9 Simple Top Level Operations Flowchart AccountManagementSales /MarketingOrderReceiptOrder toMFG.ProcureMaterialBuildProductShipProductBillCustomerCollectMoneyMrkting ProcessSales ProcessQuote ProcessCredit ApprovalOrder ReviewGen. Doc.Acknowl. OrderNotify Mfg.Verify InputsPlan the JobRelease for Purch 7Mfg.Review ReqmtsMake vs. BuySelect SupplierIssue RFQPlace OrdersEval. Incoming MatlsMaterial Dispo.Autorize Supp. payReview Doc. Pack.Kit MaterialsSet up Equip.Mfg. per Route CardPackageSend to Finish goodsConfirm DateCreate Pack. Docs.Create / Dist InvoiceSched. CarrierGenerate Ship. Docs.Pass to shipperFile PaperworkMail InvoiceReceive PaymentsResolve DisputesSupport ProcessesManagementProcessesResults / ForecastsBusiness PlanMgmnt Mtgs.QualitySystemsInternal AuditsProcedures &StandardsDocumentControlTrainingFacilitiesProcessesMaterialStockingControl of TestEquipmentPersonnelProcessesCorrectiveActionFinancialProcessesDesignEngineeringSupplierApprovalData SecurityCustomerComplaintsCustomerServicesPreventativeMaintenance
10 Quality Through Process Improvement CustomerCustomer FeedbackProduct orServiceMachinesMethodsMaterialPeopleEnvironmentProcess FeedbackOnly through the evaluation of feedback can one learn and thus improve. Rarely does improvement come through chance. Evaluation requires measurables. No measurables, no evaluation. So - we need to think DATA!Feedback is a cornerstone, so to speak, of ISO The implication throughout the standard is that you will manage with data.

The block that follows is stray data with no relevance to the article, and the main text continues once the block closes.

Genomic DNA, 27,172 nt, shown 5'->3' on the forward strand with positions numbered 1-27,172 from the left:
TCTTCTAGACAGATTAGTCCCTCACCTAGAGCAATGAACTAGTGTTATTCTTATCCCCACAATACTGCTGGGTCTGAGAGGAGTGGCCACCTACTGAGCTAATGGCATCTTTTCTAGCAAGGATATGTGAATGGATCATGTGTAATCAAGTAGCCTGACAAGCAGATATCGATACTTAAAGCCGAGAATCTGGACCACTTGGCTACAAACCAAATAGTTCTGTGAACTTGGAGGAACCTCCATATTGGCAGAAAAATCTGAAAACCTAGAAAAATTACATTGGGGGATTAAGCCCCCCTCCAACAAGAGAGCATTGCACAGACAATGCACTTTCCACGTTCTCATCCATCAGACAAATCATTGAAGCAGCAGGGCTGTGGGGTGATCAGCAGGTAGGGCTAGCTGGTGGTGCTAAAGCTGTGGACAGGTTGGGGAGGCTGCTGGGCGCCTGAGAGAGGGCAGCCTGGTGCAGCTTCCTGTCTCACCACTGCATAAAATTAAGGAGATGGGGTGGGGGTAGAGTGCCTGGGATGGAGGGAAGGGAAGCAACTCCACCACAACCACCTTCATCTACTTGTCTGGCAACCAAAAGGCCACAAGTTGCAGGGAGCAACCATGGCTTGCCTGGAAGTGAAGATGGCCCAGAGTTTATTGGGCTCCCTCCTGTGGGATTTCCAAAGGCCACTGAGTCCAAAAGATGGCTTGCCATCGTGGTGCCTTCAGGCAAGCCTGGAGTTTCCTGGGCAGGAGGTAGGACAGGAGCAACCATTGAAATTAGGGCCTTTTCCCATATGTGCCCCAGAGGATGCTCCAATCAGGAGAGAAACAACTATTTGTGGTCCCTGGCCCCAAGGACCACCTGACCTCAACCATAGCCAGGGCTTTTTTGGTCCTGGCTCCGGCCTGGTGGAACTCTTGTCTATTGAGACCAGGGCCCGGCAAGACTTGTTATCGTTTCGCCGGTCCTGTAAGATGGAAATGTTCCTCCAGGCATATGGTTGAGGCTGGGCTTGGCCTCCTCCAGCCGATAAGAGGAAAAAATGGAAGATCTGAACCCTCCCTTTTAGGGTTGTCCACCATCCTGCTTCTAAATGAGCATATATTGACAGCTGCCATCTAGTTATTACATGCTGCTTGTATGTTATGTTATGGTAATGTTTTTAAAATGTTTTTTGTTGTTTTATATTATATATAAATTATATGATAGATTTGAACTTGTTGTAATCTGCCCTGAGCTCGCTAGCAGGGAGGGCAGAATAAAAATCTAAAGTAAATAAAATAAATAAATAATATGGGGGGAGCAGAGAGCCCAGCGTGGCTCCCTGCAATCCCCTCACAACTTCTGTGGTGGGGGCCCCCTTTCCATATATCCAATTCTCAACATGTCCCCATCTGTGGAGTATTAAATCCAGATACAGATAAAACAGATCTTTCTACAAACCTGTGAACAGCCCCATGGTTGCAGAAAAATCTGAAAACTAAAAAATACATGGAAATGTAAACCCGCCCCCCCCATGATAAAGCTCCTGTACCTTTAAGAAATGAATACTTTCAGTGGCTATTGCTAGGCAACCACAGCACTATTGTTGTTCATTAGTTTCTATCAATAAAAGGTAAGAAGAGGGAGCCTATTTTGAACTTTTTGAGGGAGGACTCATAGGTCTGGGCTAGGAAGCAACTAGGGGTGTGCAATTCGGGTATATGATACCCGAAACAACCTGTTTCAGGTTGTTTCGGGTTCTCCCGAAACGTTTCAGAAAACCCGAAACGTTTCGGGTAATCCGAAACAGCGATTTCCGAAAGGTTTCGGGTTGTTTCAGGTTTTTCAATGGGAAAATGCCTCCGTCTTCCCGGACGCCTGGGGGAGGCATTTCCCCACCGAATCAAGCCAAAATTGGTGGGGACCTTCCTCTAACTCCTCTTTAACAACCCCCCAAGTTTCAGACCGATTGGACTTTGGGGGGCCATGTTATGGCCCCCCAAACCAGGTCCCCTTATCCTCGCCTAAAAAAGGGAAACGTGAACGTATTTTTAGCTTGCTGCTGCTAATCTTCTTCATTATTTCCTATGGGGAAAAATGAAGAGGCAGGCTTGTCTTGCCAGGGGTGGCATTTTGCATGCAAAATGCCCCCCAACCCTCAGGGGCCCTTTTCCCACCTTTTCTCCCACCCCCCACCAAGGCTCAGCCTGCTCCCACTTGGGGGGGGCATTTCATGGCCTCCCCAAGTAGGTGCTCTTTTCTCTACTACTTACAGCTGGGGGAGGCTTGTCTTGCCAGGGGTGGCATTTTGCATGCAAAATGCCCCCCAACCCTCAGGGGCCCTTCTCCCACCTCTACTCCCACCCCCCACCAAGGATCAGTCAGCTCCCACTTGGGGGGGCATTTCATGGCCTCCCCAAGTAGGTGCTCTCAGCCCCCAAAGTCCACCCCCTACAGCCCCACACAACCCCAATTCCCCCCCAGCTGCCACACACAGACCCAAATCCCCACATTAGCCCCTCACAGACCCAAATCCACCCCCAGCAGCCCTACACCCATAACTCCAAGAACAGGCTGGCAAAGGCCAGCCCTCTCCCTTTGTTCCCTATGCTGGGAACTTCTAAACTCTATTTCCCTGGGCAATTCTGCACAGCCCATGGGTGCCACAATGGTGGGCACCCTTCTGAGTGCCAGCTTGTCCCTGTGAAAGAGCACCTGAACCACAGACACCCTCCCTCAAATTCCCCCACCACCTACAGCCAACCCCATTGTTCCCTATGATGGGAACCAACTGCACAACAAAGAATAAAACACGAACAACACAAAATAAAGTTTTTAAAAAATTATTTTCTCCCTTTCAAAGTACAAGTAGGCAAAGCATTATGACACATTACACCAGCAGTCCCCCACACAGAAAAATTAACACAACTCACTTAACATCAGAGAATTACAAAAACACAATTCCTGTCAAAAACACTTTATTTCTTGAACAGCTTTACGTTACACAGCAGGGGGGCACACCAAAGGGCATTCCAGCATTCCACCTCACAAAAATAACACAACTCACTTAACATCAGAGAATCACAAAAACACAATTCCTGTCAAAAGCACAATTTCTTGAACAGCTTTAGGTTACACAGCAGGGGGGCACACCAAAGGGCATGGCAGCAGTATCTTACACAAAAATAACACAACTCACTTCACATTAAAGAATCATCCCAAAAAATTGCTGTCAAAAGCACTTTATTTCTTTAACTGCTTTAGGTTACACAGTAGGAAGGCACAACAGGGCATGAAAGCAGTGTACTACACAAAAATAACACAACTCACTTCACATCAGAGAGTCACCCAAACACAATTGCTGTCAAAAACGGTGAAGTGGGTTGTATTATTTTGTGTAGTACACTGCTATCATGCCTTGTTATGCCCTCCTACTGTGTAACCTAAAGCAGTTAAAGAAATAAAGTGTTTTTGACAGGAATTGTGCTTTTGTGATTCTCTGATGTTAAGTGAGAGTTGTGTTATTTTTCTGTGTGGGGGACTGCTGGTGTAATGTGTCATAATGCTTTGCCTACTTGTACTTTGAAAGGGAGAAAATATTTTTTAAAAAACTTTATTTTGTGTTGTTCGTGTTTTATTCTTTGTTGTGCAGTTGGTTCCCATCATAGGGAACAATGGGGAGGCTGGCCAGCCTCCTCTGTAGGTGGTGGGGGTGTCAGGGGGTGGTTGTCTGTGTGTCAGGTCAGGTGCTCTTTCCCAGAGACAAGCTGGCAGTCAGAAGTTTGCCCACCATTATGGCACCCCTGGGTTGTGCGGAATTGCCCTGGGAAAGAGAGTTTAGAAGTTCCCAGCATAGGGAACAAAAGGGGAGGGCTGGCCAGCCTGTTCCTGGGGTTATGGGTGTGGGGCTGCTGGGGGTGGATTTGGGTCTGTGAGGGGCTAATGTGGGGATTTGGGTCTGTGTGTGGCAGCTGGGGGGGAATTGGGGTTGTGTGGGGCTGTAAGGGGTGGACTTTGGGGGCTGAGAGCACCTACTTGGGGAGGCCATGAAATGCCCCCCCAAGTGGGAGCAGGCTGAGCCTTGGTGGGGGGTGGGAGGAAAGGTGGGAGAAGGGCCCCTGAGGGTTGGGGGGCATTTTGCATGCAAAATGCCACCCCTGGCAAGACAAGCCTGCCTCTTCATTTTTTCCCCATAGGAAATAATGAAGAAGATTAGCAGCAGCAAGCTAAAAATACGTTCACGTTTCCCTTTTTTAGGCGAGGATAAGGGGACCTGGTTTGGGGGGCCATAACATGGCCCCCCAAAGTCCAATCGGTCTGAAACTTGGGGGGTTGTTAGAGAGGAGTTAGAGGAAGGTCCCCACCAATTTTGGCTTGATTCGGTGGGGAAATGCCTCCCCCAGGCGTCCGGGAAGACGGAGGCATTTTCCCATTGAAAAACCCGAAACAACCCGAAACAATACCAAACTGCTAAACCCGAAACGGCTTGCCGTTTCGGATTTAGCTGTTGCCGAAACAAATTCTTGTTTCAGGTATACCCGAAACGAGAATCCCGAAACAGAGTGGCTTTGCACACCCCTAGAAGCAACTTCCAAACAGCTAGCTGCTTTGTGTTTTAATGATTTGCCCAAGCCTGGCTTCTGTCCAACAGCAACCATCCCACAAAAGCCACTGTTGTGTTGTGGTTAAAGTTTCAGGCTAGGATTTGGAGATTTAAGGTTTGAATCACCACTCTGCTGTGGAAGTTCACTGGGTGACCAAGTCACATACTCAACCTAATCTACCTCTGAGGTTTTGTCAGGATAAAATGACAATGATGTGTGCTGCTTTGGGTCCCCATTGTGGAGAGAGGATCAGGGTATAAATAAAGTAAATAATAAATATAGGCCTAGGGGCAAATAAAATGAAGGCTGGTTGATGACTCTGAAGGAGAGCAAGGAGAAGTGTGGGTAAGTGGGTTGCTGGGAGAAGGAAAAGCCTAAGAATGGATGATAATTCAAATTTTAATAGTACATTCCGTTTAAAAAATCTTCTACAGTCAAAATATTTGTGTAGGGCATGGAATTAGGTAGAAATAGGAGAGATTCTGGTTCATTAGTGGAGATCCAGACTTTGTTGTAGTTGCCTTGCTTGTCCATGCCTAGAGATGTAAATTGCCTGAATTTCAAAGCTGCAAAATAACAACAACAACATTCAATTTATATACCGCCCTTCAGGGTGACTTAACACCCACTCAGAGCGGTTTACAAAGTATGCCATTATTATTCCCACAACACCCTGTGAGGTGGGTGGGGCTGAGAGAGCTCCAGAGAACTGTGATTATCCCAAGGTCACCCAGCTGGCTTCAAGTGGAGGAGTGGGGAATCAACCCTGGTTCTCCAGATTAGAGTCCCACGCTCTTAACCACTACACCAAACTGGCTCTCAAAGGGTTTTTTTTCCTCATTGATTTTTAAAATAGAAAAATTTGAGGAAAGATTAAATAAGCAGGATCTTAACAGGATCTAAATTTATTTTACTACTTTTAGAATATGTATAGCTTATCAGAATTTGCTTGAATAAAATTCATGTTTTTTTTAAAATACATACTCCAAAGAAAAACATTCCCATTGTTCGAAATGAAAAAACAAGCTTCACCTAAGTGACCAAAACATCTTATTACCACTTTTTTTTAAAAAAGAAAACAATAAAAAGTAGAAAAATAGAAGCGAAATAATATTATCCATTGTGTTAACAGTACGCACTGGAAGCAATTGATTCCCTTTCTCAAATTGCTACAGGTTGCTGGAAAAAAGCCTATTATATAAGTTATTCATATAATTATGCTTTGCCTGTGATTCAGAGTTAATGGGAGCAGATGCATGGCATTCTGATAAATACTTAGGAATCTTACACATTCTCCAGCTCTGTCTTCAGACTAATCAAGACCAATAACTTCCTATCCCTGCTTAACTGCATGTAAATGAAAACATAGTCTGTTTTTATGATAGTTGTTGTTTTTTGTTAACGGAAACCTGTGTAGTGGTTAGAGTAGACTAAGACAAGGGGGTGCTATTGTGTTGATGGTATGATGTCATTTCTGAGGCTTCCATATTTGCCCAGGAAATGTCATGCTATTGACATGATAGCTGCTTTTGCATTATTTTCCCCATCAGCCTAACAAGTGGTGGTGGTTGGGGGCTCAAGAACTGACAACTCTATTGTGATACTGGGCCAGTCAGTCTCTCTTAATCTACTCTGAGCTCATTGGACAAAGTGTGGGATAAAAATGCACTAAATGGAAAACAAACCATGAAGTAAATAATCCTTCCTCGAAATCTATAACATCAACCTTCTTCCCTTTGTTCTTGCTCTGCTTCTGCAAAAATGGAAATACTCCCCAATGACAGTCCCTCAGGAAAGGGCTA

11 Business As A System (Process) Design ProductReceive OrderSales / MarketingSub-Processes (Sub-Systems)Purchase MaterialsReceive MaterialsFabricationAssemblyShipComponent TestDevice TestAn example of a manufacturing company defining and mapping its processes.Process Validations
12 Define Product and Base Processes External CustomersProcess 3Retail ClientsProcess 1WholesaleProcess 2Sub-ProcessSub-Process AHigh level Process DescriptionHigh level Process DescriptionSub-Process B1. Product 12. Product 21. Product 1Information ServicesProductsThis is not meant to represent YOUR process structure. It is only meant to serve to give you food for thought on looking at your processes.Process 4Sub-ProcessSub-Process ASub-Process BAn example of a service company defining and mapping its processes.Sub-Process C